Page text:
Data Privacy Management: Personal Data Under Lock and Key
We celebrated International Data Privacy Day not too long ago, on January 28. International Data Privacy Day aims to inform people about various data protection rules and regulations, their related rights, and not to tolerate activities that abuse or misuse their personal data.
In our previous blog post we discussed data anonymization – now it’s time to talk about data privacy management.
What is a data privacy register?
An important aspect of data privacy management is the data privacy register, in which a company, institution or organization records what personal data it collects, and how it stores and uses these data.
Why is having a data privacy register important?
The establishment of a data privacy register is a requirement of the Data Protection Regulation (commonly known as the GDPR) enacted by the European Union on 25 May 2018, which aims to increase the protection of people’s personal data and the enforcement of their rights.
What kind of organizations need to keep a data privacy register?
In general, any company or organization that processes personal data must have a data privacy register. For companies that manage little personal data, this can be done relatively easily, even in an Excel spreadsheet – although as the number of processed personal data increases, data registration becomes more and more difficult in such a rudimentary system.
Real challenges arise when an organization or company handles large amounts of personal data, even in multiple databases at the same time. These can typically be banks, insurance companies, telecommunications service providers or retailers – or even webshops with high turnover.
What functions should a well-functioning data privacy register perform?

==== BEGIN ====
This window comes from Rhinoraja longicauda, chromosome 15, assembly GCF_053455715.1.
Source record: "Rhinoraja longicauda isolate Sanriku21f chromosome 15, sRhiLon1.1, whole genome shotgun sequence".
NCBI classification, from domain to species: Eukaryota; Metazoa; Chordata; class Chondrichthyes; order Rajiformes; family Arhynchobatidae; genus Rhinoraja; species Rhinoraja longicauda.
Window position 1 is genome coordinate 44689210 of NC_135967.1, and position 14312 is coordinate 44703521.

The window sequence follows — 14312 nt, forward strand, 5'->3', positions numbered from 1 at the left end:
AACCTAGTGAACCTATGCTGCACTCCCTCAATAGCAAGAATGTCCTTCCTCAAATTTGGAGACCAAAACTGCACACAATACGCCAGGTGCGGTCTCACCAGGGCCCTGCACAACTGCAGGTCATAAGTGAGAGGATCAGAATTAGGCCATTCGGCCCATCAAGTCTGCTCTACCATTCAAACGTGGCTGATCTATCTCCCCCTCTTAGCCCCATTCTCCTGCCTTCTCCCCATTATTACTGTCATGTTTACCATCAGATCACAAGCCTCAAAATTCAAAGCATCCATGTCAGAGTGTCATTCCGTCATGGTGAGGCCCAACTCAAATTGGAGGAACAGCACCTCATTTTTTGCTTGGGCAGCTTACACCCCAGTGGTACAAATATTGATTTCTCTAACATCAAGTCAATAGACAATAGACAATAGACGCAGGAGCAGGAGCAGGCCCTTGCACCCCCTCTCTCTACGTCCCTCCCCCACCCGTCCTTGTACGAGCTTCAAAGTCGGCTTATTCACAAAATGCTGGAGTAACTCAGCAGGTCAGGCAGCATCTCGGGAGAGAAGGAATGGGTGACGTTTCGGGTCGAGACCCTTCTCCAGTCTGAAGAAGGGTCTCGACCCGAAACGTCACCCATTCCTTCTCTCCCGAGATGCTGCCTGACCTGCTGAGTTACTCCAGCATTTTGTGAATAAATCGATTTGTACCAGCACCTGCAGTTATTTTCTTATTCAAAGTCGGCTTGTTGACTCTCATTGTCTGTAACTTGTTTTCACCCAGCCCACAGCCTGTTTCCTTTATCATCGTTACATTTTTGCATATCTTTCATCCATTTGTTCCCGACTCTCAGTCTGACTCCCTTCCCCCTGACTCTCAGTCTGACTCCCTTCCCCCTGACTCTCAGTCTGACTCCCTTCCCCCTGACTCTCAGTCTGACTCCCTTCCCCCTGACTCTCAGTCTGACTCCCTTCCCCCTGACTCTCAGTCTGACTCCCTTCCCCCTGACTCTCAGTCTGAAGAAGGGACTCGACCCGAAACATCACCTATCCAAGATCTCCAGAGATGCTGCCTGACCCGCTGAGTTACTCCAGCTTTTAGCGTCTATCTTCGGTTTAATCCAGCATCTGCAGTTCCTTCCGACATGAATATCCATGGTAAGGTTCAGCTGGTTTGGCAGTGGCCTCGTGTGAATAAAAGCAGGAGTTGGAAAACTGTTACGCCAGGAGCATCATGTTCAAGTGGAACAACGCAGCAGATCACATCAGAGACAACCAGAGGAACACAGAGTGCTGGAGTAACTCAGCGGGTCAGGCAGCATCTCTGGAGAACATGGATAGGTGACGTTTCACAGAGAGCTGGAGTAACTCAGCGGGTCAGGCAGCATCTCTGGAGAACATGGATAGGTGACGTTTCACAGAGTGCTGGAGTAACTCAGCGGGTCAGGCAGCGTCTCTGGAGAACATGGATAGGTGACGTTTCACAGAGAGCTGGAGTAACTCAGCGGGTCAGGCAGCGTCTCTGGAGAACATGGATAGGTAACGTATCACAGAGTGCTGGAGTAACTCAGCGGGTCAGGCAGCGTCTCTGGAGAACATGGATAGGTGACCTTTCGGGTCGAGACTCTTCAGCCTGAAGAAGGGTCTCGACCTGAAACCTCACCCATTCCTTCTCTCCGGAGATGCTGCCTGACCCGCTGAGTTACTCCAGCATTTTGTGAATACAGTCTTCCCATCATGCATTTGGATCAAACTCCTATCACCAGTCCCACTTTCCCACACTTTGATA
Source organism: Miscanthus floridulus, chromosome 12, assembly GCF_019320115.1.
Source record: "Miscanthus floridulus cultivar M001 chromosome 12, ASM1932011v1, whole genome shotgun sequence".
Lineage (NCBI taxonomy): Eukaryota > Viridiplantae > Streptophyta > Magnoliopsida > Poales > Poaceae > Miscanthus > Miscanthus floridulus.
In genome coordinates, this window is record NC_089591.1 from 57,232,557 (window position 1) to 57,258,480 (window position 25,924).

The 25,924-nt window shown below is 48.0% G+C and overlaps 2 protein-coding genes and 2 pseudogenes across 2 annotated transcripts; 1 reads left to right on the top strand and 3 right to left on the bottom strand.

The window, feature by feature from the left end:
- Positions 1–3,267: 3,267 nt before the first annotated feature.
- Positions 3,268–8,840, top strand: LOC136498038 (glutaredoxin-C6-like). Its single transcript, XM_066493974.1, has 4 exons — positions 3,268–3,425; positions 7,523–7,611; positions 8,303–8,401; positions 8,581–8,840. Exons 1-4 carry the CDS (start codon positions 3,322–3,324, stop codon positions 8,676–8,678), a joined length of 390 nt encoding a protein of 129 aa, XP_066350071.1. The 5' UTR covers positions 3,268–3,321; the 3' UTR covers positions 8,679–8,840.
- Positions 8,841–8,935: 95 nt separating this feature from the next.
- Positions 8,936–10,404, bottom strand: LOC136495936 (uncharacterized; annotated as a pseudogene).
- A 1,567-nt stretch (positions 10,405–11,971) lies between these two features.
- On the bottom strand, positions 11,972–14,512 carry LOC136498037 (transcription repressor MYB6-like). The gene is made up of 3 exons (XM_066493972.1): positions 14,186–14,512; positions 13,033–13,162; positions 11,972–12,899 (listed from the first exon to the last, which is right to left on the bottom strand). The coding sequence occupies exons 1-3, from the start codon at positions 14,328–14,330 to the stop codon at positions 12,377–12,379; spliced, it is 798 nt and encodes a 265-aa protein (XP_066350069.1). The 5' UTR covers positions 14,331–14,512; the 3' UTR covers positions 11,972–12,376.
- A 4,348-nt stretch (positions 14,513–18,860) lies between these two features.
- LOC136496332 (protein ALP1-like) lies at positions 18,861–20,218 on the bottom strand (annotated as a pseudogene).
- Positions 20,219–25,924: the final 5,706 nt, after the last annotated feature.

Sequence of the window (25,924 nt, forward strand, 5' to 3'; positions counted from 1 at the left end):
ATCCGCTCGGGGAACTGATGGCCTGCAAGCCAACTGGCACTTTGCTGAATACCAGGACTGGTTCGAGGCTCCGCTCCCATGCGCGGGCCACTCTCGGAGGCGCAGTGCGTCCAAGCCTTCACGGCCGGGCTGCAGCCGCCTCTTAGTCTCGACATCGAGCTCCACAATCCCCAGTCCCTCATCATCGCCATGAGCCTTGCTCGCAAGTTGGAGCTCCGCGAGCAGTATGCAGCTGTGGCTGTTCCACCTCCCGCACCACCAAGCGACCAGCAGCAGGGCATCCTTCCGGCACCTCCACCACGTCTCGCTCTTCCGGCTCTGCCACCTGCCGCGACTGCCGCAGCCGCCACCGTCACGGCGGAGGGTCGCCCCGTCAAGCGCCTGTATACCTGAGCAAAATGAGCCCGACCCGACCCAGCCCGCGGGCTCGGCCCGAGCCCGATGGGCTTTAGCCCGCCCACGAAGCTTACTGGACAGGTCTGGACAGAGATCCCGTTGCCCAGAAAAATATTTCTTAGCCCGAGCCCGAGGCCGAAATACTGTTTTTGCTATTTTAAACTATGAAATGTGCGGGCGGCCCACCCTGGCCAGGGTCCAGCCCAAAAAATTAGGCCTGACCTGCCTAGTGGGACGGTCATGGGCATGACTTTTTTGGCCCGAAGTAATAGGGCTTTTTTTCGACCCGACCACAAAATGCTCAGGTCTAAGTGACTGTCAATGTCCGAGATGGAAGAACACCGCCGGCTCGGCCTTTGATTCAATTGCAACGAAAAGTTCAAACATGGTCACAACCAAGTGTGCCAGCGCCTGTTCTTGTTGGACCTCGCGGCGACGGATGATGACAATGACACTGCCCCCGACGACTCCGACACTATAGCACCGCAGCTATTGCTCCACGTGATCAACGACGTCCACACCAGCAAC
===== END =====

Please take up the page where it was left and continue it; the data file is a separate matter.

The data privacy register records which personal data are collected, for what purpose and on what legal basis the collection is used. It is also necessary to know what security measures are in place to protect data and what rights people have in relation to the processing of their data. For example, data subjects (people whose personal data are stored and processed) have the right to know how their data is being used and the right to have their stored data deleted or amended.
The records contain the name and address of the operator, the name of the contact person and a detailed description of data processing activities. Processing activities should include the type of data collected, the purpose and the legal basis of data collection, the duration of storage of the data, as well as the rules for accessing the data.
An important part of establishing and maintaining a data privacy register is also risk assessment, the purpose of which is to identify potential data privacy risks and to identify the necessary security measures to protect the data.
All these requirements, at least for organizations that process large amounts of personal data, support the need for a single data privacy management system with several useful additional functions in addition to the basic functions.
The solution: GDPRoofed
Although there are several types of data privacy registers on the market, we would now like to highlight the advantages of GDPRoofed, our proprietary data privacy management solution, which
- has advanced functionality to achieve and maintain GDPR compliance;
- is user-friendly: it is ready for immediate use (does not require lengthy installation and training), it is easy to learn;
- it can manage, for example, the data protection records of multi-company structures (e.g. parent company and subsidiaries), and
- supports the work of users with reports and automations, including the continuous and automatic compliance with relevant legislation.
GDPRoofed thus provides an automated solution to comply with the provisions of the GDPR – ensuring not only one-off but also continuous compliance.